Coraline 3D printing

3D Printing & Imaging Craft & Design
Coraline 3D printing

Brief, but interesting article about the rapid prototyping technology used in the new stop-motion feature film Coraline.

The Objet RP Polyjet technology uses photopolymer resin that is housed in cartridges and sprayed down in extremely thin 16 micron layers, four times thinner than the average human hair. As it’s sprayed down in liquid form, UV lights cure each layer, hardening instantaneously. Though the process is relatively fast, a heavy model would take up too much time on the printer so each model had to have the perfect amount of detail without relying on a heavy model, detail that changed depending on the shot. Laika had to print perhaps 70 tiny half faces at a time, building what they called “kits” for various expressions, kits that had to be produced with a rapid turnover. Throughout the production the artists were continually streamlining the models to give as much detail as needed while reducing the printing time to keep up with demand. Even though the Coraline puppet was designed at less than ten inches tall allowing the sets to be smaller and conserving space, the side effect was everything was smaller. Her hands were so small they were basically the same size as the armature inside.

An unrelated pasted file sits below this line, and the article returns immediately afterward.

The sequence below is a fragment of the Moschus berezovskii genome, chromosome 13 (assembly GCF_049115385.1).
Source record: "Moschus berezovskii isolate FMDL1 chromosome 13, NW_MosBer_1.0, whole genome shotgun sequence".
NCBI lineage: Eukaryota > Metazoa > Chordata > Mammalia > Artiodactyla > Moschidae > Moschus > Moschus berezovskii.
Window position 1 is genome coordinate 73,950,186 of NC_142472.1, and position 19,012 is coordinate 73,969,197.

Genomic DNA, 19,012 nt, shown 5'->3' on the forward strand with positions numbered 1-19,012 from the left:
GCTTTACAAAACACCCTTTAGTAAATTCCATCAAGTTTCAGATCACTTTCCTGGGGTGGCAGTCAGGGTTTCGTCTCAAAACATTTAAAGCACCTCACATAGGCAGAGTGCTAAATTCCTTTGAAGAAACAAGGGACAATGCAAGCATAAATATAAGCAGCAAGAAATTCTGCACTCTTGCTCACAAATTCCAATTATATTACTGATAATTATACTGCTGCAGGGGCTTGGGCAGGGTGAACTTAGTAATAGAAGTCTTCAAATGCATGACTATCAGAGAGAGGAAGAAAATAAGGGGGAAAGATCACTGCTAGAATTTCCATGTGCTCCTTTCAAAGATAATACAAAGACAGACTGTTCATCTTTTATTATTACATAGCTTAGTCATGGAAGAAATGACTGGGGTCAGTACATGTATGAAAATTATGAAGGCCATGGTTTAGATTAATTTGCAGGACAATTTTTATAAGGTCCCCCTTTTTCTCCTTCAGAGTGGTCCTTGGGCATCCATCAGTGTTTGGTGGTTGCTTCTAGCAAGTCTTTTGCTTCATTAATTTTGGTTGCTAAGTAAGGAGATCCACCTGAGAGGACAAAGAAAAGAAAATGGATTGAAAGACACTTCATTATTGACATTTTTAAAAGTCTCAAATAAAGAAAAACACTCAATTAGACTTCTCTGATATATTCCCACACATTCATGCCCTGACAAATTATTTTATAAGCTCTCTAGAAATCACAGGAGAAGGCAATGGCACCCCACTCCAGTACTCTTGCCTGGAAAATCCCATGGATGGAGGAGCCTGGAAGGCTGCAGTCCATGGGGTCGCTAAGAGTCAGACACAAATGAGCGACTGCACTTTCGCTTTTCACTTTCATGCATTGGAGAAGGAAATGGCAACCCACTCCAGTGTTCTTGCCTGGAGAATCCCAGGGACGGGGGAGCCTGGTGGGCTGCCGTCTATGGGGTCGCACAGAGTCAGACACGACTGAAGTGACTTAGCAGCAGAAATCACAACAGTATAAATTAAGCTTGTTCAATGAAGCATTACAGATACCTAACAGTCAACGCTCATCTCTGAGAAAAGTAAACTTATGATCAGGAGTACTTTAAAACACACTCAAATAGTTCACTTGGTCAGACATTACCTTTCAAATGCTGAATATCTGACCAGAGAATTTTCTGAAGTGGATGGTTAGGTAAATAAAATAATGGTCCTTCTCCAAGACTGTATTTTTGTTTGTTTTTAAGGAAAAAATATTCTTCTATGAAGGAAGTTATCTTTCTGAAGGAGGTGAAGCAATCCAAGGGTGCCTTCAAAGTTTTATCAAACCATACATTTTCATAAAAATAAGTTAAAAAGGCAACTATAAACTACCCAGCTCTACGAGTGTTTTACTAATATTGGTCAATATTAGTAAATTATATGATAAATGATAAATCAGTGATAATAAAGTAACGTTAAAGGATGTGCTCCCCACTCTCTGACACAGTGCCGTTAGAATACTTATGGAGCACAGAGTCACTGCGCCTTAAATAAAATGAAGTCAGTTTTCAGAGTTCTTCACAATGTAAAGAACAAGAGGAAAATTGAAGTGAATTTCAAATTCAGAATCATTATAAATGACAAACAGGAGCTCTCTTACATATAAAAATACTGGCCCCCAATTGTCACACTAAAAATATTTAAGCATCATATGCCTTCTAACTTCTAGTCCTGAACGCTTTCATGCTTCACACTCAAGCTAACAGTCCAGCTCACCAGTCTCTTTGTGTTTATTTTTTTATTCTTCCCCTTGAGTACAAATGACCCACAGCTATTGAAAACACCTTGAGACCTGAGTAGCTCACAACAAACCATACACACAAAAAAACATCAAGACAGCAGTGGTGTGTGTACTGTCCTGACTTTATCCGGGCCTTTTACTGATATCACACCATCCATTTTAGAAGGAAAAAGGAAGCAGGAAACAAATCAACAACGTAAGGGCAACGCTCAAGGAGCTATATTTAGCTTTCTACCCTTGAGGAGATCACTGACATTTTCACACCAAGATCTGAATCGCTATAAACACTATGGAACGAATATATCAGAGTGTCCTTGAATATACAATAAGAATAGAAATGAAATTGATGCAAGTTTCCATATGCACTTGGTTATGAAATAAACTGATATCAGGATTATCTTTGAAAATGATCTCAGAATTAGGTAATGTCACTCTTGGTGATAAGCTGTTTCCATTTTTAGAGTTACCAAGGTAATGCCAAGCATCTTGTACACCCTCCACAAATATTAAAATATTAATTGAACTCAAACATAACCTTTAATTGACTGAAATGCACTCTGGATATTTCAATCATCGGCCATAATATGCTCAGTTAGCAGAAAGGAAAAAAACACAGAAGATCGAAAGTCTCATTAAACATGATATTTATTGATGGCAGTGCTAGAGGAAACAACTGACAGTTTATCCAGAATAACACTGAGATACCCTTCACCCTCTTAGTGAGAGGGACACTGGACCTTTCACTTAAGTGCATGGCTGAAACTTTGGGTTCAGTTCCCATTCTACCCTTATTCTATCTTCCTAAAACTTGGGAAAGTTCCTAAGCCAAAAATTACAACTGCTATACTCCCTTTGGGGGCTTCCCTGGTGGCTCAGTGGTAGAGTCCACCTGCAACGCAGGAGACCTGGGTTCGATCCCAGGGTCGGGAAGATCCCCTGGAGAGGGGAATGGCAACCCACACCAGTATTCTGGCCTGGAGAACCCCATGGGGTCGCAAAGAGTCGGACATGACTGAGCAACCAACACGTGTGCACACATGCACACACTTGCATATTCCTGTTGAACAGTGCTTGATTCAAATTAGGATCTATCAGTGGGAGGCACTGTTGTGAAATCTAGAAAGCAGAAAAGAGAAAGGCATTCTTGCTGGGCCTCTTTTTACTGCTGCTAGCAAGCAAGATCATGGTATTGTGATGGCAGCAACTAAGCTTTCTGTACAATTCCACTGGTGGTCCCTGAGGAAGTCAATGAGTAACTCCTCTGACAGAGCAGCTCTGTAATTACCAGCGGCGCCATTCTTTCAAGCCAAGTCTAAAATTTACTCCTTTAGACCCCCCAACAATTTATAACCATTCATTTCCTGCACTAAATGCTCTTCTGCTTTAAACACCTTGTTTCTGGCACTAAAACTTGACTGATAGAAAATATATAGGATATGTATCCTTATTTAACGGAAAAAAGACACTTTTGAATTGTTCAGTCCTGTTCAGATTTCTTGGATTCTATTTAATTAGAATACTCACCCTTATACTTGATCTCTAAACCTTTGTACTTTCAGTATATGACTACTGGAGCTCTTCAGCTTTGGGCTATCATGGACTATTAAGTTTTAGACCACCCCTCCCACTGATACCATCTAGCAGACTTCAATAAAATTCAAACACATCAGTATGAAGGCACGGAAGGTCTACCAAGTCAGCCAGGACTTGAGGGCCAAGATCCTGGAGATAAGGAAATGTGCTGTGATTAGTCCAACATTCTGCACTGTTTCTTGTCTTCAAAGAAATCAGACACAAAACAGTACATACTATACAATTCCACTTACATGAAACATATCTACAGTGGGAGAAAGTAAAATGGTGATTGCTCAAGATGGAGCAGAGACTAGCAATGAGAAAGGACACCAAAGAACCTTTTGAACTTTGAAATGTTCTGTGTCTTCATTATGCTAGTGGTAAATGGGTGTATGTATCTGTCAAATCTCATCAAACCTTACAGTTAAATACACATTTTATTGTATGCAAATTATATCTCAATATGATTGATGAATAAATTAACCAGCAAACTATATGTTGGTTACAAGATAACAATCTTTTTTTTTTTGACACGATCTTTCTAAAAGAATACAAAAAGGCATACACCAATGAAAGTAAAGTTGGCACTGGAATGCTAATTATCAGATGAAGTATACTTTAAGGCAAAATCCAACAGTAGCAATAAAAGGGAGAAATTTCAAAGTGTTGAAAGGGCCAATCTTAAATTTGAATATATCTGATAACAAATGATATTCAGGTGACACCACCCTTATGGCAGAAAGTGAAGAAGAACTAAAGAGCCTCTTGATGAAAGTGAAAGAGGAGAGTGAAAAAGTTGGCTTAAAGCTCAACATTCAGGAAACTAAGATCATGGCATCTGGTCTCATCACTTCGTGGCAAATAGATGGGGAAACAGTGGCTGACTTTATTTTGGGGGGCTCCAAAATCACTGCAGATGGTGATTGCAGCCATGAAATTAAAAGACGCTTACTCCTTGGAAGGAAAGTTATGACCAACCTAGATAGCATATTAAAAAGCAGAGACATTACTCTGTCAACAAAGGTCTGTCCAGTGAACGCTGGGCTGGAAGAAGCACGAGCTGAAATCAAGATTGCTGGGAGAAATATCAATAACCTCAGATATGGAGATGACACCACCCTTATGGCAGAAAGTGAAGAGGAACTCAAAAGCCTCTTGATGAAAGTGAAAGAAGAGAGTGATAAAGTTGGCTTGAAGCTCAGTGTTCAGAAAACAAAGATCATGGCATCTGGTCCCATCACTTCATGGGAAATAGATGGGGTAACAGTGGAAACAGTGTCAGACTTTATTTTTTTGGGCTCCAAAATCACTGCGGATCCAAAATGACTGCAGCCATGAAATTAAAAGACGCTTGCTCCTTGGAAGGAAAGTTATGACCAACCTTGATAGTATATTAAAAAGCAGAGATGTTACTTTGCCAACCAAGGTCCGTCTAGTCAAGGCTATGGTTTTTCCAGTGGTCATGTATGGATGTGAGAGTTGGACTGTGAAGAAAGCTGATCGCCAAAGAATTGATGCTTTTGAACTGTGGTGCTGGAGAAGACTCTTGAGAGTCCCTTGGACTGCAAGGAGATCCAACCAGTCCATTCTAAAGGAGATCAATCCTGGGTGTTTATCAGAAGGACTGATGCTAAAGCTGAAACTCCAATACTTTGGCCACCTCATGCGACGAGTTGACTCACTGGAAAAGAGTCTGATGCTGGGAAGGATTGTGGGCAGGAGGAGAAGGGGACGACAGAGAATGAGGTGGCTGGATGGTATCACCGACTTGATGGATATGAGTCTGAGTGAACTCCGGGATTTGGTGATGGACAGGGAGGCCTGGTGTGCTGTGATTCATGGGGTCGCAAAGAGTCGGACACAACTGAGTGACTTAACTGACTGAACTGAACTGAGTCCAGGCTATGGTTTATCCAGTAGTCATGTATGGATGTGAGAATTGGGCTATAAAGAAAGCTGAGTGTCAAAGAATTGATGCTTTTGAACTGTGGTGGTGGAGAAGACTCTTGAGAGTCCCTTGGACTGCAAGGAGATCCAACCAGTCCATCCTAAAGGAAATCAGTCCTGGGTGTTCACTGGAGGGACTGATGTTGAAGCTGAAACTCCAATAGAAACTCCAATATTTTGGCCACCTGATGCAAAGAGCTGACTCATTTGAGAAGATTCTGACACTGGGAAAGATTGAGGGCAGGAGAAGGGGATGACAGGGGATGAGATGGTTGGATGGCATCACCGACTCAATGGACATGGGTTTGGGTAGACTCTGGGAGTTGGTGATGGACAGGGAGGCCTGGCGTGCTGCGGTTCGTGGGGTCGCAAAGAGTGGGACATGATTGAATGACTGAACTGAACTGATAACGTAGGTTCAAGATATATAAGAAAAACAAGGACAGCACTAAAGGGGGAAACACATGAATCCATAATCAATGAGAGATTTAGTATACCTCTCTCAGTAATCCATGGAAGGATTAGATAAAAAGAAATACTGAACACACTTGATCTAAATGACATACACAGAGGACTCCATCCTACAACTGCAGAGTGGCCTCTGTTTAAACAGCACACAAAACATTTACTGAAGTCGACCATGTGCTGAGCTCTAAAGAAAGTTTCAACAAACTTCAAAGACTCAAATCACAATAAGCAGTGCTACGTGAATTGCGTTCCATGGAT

One Step at a Time for the Puppet of a Thousand Faces

[Sent to us by MAKE subscriber Kurt Roedeger. Thanks, Kurt!]

6 thoughts on “Coraline 3D printing

  1. says:

    Wow, I had NO IDEA. I knew something was ‘different’ from the ads, but I’m going to have to go see this one for the CG. Thanks, Kurt!

  2. John Maushammer says:

    It’s a terrific movie – one of my favorites in a long time. Be sure to stay after the credits & they show a bit of animation before it’s cleaned up — with all the armatures and strings holding everything in place.

  3. KurtRoedeger says:

    I’m glad others enjoyed reading this. So YAY for a bout of insomnia that had me up at 3am on a Saturday morning reading Neil Gaiman’s blog. After reading it, first thing I did was Ctrl-T for a new tab and brought up Make because I figured other makers would like seeing this.


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Gareth Branwyn is a freelance writer and the former Editorial Director of Maker Media. He is the author or editor of over a dozen books on technology, DIY, and geek culture. He is currently a contributor to Boing Boing, Wink Books, and Wink Fun. And he has a new best-of writing collection and “lazy man’s memoir,” called Borg Like Me.

View more articles by Gareth Branwyn